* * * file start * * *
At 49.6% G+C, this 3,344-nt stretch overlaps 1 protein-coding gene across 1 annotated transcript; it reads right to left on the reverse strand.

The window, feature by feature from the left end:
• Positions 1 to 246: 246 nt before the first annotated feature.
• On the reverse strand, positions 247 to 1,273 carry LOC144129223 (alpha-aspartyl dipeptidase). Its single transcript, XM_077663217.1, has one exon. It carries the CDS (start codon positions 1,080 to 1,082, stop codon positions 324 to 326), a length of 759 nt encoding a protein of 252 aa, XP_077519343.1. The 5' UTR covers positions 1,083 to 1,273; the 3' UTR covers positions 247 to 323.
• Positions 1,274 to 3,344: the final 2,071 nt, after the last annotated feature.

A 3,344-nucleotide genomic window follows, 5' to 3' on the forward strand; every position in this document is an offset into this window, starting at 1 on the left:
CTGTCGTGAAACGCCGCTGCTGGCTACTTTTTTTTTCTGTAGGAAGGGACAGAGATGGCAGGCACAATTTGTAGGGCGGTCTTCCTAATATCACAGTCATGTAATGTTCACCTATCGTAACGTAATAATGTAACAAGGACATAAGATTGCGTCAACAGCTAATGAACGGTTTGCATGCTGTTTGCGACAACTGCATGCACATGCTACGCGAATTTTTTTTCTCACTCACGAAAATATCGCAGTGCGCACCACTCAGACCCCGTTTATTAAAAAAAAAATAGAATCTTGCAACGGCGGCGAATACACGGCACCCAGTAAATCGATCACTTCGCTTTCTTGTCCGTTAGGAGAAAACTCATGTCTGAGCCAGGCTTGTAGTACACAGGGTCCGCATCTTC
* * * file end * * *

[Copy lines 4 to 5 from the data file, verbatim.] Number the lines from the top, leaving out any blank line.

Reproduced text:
• On the reverse strand, positions 247 to 1,273 carry LOC144129223 (alpha-aspartyl dipeptidase). Its single transcript, XM_077663217.1, has one exon. It carries the CDS (start codon positions 1,080 to 1,082, stop codon positions 324 to 326), a length of 759 nt encoding a protein of 252 aa, XP_077519343.1. The 5' UTR covers positions 1,083 to 1,273; the 3' UTR covers positions 247 to 323.
• Positions 1,274 to 3,344: the final 2,071 nt, after the last annotated feature.